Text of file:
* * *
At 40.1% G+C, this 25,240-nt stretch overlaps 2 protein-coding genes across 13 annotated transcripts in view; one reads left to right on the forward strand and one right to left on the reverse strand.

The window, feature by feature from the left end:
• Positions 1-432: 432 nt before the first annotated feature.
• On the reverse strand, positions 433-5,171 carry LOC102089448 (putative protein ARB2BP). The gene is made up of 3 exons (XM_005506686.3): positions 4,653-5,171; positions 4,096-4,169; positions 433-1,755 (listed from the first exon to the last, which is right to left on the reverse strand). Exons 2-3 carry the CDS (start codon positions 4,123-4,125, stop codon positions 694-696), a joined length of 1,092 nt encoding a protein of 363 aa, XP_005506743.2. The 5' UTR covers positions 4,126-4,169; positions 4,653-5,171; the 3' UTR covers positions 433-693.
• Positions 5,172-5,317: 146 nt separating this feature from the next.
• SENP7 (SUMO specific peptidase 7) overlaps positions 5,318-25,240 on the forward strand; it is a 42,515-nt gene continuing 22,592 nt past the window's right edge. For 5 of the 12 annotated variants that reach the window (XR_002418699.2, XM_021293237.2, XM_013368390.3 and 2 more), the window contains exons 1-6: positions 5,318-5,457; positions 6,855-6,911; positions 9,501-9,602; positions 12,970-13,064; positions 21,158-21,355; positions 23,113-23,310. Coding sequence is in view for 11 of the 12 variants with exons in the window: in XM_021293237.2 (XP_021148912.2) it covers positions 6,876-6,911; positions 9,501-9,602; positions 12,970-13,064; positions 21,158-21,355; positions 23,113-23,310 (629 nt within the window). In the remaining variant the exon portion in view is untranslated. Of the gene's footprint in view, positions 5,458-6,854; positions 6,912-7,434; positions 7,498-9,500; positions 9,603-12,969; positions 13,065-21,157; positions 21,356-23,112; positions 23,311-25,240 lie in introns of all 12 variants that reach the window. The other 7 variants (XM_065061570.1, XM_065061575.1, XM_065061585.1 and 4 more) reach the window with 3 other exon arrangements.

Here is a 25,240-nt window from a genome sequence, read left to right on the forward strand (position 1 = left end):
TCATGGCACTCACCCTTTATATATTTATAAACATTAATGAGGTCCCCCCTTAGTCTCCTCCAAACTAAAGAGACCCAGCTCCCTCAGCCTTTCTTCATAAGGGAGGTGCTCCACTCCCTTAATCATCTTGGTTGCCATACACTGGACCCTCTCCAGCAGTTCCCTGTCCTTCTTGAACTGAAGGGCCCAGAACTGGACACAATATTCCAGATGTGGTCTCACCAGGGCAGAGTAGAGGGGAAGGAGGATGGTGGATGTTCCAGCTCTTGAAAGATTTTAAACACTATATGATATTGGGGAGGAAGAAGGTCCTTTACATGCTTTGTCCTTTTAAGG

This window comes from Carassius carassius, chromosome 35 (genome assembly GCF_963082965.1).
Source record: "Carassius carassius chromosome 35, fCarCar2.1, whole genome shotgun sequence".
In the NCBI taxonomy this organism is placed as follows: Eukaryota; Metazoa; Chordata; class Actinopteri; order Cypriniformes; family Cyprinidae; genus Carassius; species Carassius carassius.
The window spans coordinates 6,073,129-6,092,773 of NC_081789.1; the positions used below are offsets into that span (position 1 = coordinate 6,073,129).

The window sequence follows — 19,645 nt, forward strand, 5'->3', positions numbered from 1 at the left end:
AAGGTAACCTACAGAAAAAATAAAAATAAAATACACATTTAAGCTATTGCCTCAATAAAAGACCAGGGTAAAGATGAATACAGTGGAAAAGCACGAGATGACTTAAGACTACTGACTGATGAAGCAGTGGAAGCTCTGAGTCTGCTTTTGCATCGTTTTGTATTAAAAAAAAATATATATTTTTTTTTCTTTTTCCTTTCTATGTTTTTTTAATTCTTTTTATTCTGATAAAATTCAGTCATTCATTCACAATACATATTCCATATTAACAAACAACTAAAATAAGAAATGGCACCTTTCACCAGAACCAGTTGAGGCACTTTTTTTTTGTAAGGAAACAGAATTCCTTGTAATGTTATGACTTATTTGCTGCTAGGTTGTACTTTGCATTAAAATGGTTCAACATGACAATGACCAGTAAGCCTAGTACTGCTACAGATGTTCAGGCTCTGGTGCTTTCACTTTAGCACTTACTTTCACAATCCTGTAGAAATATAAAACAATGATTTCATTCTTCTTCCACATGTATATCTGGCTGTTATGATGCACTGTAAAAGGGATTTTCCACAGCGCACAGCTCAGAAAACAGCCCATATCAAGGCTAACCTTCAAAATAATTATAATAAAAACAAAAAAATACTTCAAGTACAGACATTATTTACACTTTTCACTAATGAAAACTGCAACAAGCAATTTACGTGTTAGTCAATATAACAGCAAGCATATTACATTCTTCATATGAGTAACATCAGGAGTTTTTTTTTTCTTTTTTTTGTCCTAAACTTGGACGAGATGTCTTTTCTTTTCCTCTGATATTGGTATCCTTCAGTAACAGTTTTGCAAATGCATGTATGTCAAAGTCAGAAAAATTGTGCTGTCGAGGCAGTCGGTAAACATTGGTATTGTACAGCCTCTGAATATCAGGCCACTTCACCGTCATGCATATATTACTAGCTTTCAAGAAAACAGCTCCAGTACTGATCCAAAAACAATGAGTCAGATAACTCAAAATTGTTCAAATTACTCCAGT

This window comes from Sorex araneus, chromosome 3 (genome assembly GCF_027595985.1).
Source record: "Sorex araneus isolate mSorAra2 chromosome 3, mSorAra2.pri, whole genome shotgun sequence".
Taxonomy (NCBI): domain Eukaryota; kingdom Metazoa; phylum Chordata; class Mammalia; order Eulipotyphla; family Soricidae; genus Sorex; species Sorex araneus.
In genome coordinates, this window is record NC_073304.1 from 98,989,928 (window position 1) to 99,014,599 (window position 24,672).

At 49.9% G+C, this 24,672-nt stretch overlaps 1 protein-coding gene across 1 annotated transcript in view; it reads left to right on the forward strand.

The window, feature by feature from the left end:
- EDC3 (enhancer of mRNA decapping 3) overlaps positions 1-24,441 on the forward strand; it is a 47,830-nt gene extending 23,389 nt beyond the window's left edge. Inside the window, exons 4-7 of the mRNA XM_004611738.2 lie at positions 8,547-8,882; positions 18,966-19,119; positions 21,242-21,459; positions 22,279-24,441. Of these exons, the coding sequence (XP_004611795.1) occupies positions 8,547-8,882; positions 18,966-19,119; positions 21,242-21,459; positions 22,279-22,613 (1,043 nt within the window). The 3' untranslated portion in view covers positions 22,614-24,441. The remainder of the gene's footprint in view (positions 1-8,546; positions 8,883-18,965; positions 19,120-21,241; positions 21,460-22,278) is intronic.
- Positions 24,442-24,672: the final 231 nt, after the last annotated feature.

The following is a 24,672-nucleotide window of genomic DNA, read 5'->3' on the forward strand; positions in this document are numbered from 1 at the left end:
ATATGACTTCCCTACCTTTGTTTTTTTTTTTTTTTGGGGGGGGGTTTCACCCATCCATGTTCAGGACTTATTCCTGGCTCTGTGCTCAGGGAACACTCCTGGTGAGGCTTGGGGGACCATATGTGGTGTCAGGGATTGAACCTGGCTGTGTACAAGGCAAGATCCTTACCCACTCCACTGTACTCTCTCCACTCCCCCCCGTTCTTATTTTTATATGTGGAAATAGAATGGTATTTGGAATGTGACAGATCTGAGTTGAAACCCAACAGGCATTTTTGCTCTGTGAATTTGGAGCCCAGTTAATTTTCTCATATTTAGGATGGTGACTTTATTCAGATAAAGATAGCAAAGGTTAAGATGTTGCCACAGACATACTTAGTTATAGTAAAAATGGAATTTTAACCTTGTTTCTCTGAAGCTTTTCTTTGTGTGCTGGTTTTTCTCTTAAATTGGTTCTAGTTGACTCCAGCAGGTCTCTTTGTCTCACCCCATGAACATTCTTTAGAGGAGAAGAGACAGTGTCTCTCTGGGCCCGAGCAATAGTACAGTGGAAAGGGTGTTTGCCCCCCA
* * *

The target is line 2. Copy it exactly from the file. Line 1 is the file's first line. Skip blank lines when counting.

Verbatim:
The window, feature by feature from the left end: